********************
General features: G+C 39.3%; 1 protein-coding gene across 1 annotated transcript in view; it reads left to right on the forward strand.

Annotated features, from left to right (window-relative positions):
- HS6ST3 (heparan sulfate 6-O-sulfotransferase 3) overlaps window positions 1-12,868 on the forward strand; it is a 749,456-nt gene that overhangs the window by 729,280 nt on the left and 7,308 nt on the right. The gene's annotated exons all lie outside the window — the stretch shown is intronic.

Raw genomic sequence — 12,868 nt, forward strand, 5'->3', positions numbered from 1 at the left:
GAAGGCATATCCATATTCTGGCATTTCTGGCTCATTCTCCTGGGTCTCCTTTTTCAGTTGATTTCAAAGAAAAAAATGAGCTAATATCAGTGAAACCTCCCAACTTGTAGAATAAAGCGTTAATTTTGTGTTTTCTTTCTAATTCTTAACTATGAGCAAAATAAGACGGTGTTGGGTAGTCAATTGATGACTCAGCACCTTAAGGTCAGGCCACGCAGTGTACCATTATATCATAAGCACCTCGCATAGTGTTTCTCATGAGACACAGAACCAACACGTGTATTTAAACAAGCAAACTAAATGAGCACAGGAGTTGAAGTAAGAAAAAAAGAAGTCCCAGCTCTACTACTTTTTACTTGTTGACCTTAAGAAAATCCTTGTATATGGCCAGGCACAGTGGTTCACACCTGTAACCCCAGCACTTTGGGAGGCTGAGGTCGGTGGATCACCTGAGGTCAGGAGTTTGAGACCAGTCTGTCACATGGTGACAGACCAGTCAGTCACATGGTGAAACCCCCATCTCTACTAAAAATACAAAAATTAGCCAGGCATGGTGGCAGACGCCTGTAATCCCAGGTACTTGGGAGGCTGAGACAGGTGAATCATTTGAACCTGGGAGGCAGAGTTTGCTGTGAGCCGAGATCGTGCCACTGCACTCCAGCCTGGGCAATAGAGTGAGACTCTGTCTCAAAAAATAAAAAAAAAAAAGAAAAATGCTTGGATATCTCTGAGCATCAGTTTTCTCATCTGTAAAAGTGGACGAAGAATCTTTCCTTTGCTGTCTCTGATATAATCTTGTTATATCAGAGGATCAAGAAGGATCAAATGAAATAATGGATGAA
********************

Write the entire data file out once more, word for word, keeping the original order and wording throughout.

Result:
General features: G+C 39.3%; 1 protein-coding gene across 1 annotated transcript in view; it reads left to right on the forward strand.

Annotated features, from left to right (window-relative positions):
- HS6ST3 (heparan sulfate 6-O-sulfotransferase 3) overlaps window positions 1-12,868 on the forward strand; it is a 749,456-nt gene that overhangs the window by 729,280 nt on the left and 7,308 nt on the right. The gene's annotated exons all lie outside the window — the stretch shown is intronic.

Raw genomic sequence — 12,868 nt, forward strand, 5'->3', positions numbered from 1 at the left:
GAAGGCATATCCATATTCTGGCATTTCTGGCTCATTCTCCTGGGTCTCCTTTTTCAGTTGATTTCAAAGAAAAAAATGAGCTAATATCAGTGAAACCTCCCAACTTGTAGAATAAAGCGTTAATTTTGTGTTTTCTTTCTAATTCTTAACTATGAGCAAAATAAGACGGTGTTGGGTAGTCAATTGATGACTCAGCACCTTAAGGTCAGGCCACGCAGTGTACCATTATATCATAAGCACCTCGCATAGTGTTTCTCATGAGACACAGAACCAACACGTGTATTTAAACAAGCAAACTAAATGAGCACAGGAGTTGAAGTAAGAAAAAAAGAAGTCCCAGCTCTACTACTTTTTACTTGTTGACCTTAAGAAAATCCTTGTATATGGCCAGGCACAGTGGTTCACACCTGTAACCCCAGCACTTTGGGAGGCTGAGGTCGGTGGATCACCTGAGGTCAGGAGTTTGAGACCAGTCTGTCACATGGTGACAGACCAGTCAGTCACATGGTGAAACCCCCATCTCTACTAAAAATACAAAAATTAGCCAGGCATGGTGGCAGACGCCTGTAATCCCAGGTACTTGGGAGGCTGAGACAGGTGAATCATTTGAACCTGGGAGGCAGAGTTTGCTGTGAGCCGAGATCGTGCCACTGCACTCCAGCCTGGGCAATAGAGTGAGACTCTGTCTCAAAAAATAAAAAAAAAAAAGAAAAATGCTTGGATATCTCTGAGCATCAGTTTTCTCATCTGTAAAAGTGGACGAAGAATCTTTCCTTTGCTGTCTCTGATATAATCTTGTTATATCAGAGGATCAAGAAGGATCAAATGAAATAATGGATGAA